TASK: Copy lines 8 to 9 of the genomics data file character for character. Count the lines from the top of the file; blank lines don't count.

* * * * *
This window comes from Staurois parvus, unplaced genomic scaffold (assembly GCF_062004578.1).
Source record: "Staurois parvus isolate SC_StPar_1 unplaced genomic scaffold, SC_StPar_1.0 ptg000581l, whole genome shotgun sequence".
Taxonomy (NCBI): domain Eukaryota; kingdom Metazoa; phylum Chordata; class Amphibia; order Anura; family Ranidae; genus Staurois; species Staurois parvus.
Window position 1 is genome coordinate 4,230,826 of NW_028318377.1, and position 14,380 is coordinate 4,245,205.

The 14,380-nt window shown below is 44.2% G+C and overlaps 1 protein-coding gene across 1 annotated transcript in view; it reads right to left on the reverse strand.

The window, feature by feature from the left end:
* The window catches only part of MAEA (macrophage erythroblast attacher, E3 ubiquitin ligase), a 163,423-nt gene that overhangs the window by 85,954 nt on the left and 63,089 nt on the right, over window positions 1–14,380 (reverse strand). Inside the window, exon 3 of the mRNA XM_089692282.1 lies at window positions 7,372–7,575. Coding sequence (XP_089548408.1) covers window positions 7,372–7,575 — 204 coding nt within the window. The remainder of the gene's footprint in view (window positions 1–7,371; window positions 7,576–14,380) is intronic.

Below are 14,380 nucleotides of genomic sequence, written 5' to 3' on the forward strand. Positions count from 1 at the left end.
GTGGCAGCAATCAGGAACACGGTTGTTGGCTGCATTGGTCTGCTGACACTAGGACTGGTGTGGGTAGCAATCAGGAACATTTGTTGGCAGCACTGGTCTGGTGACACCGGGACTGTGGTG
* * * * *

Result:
Below are 14,380 nucleotides of genomic sequence, written 5' to 3' on the forward strand. Positions count from 1 at the left end.
GTGGCAGCAATCAGGAACACGGTTGTTGGCTGCATTGGTCTGCTGACACTAGGACTGGTGTGGGTAGCAATCAGGAACATTTGTTGGCAGCACTGGTCTGGTGACACCGGGACTGTGGTG